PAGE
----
Friday, November 6, 2009

A Guide to Self-Publishing by Charles Jacobs

Charlie's Choice
Weekly Tips to Help You Write,
Publish & Promote Your Work

MORE WORK, HIGHER RETURN - A GUIDE TO SELF-PUBLISHING

You’ve made the decision to self-publish your manuscript as it nears completion. You recognize that it will require far more effort than simply turning your manuscript over to a POD house, but you also realize that the financial return can be far greater. However, it does require an outlay of money up front.

Self-publishing is growing in popularity among experienced authors and even some wanna-bes. The sense of satisfaction you receive from having overseen and accomplished the entire process by yourself is an additional bonus that many authors cherish.
There is an important transition you have to make if you’re going to be a successful self-publisher. You must doff your artist’s cap and become a businessperson, for you will be dealing with financial decisions and a variety of chores that must be completed. You can tackle these on your own or hire and direct someone else to do them. In either case, you and you alone are solely responsible for every aspect of producing your book.

None of these tasks is terribly difficult, and professional book coaches stand ready to assist you on the two chores that really demand specialized talent: designing your book’s cover and formatting the interior text. Although it is possible to use templates for the cover and to learn to format, I strongly recommend that you hire professionals for these.

The appearance of your book, both inside and out, is a key factor in attracting sales. Far too many self-published books are amateurishly designed, and that’s the primary reason top reviewers and booksellers are often leery about reviewing or stocking them. However, if your book stands out because of its professional design, you can overcome that stigma.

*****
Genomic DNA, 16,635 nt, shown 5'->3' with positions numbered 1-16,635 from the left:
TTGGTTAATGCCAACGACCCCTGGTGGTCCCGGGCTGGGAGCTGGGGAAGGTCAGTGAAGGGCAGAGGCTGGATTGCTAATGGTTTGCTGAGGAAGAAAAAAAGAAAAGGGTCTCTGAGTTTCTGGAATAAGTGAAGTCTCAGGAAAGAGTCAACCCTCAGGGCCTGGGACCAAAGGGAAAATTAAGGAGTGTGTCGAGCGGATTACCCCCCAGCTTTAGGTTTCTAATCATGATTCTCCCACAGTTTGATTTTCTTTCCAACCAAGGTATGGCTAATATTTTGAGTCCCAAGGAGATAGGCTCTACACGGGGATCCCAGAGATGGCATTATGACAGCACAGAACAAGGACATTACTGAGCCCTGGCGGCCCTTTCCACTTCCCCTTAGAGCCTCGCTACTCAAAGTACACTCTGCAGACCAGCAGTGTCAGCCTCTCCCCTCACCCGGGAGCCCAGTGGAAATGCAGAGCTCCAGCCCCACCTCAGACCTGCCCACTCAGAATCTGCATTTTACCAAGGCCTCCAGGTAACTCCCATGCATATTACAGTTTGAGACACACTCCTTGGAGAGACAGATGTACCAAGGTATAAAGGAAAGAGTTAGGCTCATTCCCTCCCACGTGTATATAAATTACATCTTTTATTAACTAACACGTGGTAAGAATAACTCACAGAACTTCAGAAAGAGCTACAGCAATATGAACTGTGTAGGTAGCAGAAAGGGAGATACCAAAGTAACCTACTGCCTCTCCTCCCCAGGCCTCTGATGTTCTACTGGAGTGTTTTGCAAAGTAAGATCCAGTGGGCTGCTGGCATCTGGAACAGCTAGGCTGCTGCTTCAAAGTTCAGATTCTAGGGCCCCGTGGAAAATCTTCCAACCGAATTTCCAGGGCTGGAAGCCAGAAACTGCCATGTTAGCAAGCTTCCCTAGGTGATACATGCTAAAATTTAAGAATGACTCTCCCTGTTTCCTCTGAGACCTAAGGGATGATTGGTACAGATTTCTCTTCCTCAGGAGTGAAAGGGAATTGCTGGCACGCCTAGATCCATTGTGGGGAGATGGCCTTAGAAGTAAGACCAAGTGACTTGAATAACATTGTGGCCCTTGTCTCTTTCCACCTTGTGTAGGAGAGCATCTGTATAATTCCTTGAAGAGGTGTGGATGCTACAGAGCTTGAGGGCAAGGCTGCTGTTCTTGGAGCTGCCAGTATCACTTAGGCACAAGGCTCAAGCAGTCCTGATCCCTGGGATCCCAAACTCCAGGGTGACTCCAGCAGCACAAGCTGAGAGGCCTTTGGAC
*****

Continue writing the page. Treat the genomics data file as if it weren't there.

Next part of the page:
Pre-pub Requirements
Self-publishing may be done either digitally or with offset printing. The choice depends upon the length of the press run you require. But in all cases, the pre-publication work today is essentially the same.

The first decision you must make is to determine the actual size and shape you want your book to be. The most popular sizes are 5.5 inches by 8.5 inches or 6 by 9. This is referred to in the industry as “trim size.” Most book printers can handle either size. Other sizes are available, but they are used principally for specialty books.

Your next consideration is the cover. The quality of your cover will strongly influence the number of books you sell. There are three segments of a good cover, and each one has a specific function. The spine is the first element a shopper sees when perusing the books on the store shelf. It contains the name of the book in large letters, followed by the author’s name and that of the publisher.

The front cover represents the first “stop” the potential buyer makes. That’s only a three second stop to examine the title, author’s name and if you have done your job obtaining endorsements, a very brief blurb from a recognized person. If that quick look intrigues the customer, he/she will turn to the back cover. This is your selling tool, but again you have only a few seconds to convince the customer to read further.